Environment group calls to suspend
funding of Ethiopia's dam
May 8, 2009 - McClatchy-Tribune Regional News
- Sudan Tribune
An international environmental group urged the African
Development Bank (AfDB) to reconsider their commitment
to fund the ongoing construction of a dam in southwest
Ethiopia saying it would affect the ecosystems and
livelihoods in the region.
The Gibe III Dam, located 190 miles (300 km) southwest
of Addis Ababa, on the Omo River, is Ethiopia's largest
investment project. The project costs $1.7 billion.
In order to diversify and develop its economy, the
government of Ethiopia has initiated an aggressive
plan to develop hydropower for export, long seen as
one of the country's few exploitable resources. Foreign
aid covers 90% of Ethiopia's national budget.
International Rivers urged the AfDB to not fund the
construction of Gibe III saying it will reduce food
security of up to half a million poor farmers, herders
and fishers in southwest Ethiopia and northern Kenya.
"An oasis of biodiversity in a harsh desert, Lake
Turkana supports 300,000 people and rich animal life.
Hundreds of thousands of fishing families and pastoralists
will be affected if the lake's fragile ecosystem is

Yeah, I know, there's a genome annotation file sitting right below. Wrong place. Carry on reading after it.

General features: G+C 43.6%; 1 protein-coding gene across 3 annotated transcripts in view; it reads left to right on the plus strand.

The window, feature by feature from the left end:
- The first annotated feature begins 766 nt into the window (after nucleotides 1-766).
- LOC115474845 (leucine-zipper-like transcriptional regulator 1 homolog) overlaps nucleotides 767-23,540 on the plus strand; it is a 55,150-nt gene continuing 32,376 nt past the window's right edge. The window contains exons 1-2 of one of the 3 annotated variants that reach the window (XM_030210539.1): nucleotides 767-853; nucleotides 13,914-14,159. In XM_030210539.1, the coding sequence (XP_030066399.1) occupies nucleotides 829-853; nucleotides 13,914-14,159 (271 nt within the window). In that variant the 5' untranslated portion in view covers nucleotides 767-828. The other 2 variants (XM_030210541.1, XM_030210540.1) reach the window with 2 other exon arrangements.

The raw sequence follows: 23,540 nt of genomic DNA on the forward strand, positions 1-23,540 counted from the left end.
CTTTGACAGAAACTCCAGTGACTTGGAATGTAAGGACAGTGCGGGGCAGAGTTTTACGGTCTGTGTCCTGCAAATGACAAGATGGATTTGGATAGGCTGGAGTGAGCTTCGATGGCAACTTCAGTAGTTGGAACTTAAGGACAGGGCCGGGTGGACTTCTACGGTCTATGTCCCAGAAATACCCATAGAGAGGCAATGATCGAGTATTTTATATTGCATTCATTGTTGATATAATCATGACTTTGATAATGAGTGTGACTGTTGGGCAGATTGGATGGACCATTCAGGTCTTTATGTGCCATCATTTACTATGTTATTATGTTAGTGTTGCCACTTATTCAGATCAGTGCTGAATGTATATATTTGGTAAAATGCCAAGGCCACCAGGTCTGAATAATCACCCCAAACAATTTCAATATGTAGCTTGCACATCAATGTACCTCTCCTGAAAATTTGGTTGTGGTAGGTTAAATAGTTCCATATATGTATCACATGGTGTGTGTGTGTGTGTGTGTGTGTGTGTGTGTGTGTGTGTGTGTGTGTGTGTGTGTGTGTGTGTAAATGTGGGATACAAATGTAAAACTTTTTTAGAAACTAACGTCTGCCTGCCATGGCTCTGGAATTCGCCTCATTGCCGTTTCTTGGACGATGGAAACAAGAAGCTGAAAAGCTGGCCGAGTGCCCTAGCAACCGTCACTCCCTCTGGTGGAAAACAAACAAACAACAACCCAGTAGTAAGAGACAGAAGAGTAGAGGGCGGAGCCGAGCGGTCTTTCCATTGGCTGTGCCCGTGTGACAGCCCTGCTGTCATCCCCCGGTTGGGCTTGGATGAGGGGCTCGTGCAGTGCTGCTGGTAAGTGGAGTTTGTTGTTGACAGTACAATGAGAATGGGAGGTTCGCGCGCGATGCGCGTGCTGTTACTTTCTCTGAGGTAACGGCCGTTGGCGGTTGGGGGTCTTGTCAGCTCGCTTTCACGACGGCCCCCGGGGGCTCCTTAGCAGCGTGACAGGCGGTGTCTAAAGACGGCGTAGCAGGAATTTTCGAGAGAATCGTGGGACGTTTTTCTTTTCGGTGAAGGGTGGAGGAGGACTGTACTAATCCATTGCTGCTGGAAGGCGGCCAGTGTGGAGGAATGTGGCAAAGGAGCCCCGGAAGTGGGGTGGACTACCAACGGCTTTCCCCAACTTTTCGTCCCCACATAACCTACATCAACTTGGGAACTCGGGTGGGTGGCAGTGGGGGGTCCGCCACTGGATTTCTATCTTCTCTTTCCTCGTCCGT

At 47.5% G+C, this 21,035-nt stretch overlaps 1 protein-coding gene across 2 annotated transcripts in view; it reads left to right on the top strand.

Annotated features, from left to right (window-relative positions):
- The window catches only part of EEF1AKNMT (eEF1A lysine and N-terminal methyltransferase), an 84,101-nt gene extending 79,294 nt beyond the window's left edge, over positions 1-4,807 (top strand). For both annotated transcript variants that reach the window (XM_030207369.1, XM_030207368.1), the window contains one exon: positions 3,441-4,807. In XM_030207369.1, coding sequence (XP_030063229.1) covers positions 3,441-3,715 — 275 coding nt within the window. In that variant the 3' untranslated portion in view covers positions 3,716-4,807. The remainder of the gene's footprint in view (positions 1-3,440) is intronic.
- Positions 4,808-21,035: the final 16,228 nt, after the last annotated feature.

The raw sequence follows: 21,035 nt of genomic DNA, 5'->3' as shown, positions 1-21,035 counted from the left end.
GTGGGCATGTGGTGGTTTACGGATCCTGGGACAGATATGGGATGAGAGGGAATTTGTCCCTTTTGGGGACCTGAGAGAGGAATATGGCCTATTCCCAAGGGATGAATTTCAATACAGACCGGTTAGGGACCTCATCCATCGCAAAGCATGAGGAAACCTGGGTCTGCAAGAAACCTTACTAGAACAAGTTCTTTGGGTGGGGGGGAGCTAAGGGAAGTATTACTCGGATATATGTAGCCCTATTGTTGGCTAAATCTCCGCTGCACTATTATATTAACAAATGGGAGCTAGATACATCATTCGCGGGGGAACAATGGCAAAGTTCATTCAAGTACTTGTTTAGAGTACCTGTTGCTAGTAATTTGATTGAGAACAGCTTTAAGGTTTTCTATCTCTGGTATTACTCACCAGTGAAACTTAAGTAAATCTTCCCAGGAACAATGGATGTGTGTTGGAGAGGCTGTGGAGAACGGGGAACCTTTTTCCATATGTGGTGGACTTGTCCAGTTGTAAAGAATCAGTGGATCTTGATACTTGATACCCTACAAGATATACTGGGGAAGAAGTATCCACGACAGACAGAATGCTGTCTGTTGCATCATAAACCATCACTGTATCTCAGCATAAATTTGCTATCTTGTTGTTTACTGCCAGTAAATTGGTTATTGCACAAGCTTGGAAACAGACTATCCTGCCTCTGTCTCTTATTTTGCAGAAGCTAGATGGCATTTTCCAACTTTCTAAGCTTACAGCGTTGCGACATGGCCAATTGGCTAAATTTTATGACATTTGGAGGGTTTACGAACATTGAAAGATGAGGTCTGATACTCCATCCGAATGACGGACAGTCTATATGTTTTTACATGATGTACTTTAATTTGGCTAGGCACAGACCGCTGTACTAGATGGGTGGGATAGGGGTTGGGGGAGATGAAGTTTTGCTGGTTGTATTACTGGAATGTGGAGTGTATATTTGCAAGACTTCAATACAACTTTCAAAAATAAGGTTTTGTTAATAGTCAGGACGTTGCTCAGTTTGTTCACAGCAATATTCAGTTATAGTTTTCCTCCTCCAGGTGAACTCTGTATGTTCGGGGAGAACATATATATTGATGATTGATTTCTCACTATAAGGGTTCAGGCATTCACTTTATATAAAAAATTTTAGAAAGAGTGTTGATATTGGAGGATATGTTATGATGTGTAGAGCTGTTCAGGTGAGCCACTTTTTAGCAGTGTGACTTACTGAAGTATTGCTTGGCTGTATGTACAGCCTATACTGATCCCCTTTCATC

stressed to the brink of collapse."
"The project would spread war and famine in a region
that is already affected by climate change," further
said International Rivers.
Next week from May 13-14 the AfDB directors will
discuss during a meeting to be held in Dakar, Senegal,
the funding of Gibe III which is under construction
since 2006. The African bank agreed to contribute
to finance the project but it has to determine how
much it would pay.
European Investment Bank is considering financing
Gibe III, up to € 250 million, while Italy is mulling
financing Gibe III with up to € 250 million.
In complaints filled to the AfDB, Kenyan NGOs and
International Rivers assert that the project violates
five binding AfDB policies.
Construction of the Gibe 3 Project began in July
2006 with flagrant violations of Ethiopia's laws on
environmental protection and procurement, said the
environment advocacy group.
It also alleged that the contract was awarded without
competitive bidding to Italian construction giant
Salini, raising serious questions about the project's
The nongovernmental group said the AfDB should suspend
its plans to fund this project until a thorough review
and consultations with all affected peoples have taken
"The AfDB should in the meantime help Ethiopia drought-proof
its energy sector, diversify its energy mix, and tap
its abundant renewable energy resources."